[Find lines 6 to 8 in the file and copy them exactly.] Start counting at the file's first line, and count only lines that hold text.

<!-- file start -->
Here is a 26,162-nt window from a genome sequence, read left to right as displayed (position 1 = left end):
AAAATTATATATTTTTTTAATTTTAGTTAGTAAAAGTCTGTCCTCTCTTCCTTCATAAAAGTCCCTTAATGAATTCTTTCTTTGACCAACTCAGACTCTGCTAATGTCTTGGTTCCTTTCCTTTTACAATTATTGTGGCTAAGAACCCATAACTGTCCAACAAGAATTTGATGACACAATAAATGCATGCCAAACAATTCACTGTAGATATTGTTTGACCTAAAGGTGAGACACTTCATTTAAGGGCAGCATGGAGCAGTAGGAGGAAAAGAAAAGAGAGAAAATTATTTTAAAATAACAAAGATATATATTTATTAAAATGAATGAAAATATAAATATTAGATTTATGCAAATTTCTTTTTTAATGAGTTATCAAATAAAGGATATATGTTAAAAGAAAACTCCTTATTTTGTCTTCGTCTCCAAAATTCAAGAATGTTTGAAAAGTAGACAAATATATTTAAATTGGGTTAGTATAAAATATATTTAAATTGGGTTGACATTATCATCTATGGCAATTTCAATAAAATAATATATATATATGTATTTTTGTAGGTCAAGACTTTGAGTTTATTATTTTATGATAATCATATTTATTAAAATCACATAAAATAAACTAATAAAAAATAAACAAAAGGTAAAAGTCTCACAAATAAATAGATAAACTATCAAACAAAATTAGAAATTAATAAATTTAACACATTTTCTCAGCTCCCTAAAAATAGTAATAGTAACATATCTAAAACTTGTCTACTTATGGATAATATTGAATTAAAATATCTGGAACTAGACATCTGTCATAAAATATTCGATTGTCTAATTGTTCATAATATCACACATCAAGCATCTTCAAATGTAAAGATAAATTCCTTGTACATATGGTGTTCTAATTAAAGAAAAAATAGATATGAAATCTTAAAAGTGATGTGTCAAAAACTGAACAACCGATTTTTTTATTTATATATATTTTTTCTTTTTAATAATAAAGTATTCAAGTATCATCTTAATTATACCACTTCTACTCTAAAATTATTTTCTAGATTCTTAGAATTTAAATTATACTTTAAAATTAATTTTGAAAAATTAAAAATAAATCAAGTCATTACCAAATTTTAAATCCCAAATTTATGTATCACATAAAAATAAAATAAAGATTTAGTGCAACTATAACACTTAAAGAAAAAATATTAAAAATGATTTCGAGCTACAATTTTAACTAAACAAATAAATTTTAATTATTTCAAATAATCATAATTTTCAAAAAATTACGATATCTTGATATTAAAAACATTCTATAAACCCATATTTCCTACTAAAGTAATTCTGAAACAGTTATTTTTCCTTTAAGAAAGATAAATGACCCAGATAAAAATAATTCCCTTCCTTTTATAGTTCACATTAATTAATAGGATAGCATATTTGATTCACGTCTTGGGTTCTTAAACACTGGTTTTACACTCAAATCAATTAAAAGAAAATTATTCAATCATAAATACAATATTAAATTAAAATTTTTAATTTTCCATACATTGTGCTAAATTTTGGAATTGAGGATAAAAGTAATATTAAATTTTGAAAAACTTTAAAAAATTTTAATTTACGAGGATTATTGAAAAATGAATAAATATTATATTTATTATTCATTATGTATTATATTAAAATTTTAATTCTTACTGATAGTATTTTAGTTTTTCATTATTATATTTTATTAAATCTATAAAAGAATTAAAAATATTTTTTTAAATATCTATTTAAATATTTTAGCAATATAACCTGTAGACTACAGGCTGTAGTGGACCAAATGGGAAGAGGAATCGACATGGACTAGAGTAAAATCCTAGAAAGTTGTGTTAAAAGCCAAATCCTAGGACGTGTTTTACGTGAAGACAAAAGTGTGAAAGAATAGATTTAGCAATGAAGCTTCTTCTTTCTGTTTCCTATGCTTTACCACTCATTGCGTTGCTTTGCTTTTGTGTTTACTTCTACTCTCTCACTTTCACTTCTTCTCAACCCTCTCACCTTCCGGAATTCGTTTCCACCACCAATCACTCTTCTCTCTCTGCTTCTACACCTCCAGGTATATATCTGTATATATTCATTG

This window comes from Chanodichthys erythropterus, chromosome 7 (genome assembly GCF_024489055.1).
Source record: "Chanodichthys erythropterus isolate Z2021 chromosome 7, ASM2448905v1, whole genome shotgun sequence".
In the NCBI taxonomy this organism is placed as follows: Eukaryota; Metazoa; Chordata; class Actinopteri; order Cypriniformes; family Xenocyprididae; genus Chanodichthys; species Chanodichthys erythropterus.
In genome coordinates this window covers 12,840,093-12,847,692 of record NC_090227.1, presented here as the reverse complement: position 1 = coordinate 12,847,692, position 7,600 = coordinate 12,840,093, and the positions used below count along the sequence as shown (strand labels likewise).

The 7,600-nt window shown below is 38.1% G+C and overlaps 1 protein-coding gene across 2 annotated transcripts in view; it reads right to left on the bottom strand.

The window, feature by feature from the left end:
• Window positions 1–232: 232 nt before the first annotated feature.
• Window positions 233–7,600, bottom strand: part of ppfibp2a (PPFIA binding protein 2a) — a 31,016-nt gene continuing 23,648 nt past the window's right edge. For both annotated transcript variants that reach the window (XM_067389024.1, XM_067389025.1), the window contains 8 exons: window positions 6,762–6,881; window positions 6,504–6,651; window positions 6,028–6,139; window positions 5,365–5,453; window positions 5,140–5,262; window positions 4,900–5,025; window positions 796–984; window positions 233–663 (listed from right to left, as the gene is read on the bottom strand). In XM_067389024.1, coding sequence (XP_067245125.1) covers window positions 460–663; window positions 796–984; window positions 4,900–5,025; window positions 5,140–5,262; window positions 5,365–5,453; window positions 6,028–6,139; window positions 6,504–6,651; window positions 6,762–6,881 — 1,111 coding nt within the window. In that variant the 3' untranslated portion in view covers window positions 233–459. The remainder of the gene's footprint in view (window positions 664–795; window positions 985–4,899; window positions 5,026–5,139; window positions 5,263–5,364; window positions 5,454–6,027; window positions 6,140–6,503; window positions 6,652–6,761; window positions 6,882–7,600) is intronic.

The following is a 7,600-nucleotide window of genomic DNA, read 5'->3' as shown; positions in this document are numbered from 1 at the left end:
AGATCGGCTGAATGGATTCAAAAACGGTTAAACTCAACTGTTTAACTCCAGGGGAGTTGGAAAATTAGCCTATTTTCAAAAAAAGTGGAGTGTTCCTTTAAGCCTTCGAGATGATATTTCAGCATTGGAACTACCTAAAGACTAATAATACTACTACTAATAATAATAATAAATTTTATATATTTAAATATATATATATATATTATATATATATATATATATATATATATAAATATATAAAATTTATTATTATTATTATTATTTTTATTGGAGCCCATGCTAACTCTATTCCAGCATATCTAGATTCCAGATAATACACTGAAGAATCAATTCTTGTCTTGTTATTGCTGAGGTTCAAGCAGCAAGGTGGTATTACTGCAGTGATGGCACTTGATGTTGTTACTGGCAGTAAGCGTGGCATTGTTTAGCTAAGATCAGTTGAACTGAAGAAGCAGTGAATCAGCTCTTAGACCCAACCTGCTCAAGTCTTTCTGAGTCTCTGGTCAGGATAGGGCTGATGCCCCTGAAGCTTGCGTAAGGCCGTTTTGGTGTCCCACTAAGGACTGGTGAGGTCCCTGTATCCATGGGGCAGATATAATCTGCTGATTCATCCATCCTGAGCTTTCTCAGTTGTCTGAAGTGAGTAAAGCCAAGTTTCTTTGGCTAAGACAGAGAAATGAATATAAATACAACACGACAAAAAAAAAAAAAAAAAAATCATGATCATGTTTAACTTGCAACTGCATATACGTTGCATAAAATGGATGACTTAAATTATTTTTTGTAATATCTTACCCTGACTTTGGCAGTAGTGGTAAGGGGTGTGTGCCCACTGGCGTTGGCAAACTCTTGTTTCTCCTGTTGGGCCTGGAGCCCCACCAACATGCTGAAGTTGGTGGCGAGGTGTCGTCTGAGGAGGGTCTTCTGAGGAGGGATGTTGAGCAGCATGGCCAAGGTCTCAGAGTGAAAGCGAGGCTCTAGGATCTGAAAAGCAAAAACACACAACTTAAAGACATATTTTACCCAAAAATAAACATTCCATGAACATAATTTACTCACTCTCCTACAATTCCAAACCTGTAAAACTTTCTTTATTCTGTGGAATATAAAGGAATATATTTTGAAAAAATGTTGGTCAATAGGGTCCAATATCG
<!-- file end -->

In genome coordinates this window covers 12,840,093-12,847,692 of record NC_090227.1, presented here as the reverse complement: position 1 = coordinate 12,847,692, position 7,600 = coordinate 12,840,093, and the positions used below count along the sequence as shown (strand labels likewise).

The 7,600-nt window shown below is 38.1% G+C and overlaps 1 protein-coding gene across 2 annotated transcripts in view; it reads right to left on the bottom strand.

The window, feature by feature from the left end: